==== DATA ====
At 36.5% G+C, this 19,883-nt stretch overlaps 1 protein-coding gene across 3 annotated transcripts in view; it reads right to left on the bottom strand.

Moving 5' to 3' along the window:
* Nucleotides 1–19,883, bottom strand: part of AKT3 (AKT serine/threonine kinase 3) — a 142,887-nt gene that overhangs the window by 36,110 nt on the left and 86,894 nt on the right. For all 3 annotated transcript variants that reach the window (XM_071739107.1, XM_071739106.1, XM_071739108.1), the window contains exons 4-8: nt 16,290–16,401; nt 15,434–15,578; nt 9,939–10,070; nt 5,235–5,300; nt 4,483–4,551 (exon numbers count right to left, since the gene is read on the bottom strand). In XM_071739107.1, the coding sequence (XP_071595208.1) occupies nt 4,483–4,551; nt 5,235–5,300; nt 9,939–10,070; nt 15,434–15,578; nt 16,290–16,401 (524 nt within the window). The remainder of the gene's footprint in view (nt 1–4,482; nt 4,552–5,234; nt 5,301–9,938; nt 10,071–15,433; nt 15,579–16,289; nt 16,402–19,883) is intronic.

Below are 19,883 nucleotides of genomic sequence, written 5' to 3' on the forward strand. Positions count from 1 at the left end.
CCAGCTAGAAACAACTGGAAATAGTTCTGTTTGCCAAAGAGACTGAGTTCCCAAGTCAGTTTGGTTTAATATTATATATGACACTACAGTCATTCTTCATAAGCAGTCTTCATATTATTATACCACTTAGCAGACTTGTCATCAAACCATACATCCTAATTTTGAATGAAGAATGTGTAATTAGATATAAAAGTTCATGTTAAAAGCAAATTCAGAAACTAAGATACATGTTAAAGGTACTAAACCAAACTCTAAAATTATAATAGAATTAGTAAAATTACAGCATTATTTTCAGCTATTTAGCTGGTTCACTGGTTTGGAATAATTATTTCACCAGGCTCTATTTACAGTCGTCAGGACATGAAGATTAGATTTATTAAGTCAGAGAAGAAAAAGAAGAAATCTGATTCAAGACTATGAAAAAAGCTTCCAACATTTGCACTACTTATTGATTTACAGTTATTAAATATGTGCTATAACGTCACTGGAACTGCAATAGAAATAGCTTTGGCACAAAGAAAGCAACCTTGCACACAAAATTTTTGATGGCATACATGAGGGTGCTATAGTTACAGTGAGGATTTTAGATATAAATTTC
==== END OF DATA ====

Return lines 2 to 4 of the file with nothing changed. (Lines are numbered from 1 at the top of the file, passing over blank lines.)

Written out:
Moving 5' to 3' along the window:
* Nucleotides 1–19,883, bottom strand: part of AKT3 (AKT serine/threonine kinase 3) — a 142,887-nt gene that overhangs the window by 36,110 nt on the left and 86,894 nt on the right. For all 3 annotated transcript variants that reach the window (XM_071739107.1, XM_071739106.1, XM_071739108.1), the window contains exons 4-8: nt 16,290–16,401; nt 15,434–15,578; nt 9,939–10,070; nt 5,235–5,300; nt 4,483–4,551 (exon numbers count right to left, since the gene is read on the bottom strand). In XM_071739107.1, the coding sequence (XP_071595208.1) occupies nt 4,483–4,551; nt 5,235–5,300; nt 9,939–10,070; nt 15,434–15,578; nt 16,290–16,401 (524 nt within the window). The remainder of the gene's footprint in view (nt 1–4,482; nt 4,552–5,234; nt 5,301–9,938; nt 10,071–15,433; nt 15,579–16,289; nt 16,402–19,883) is intronic.

Below are 19,883 nucleotides of genomic sequence, written 5' to 3' on the forward strand. Positions count from 1 at the left end.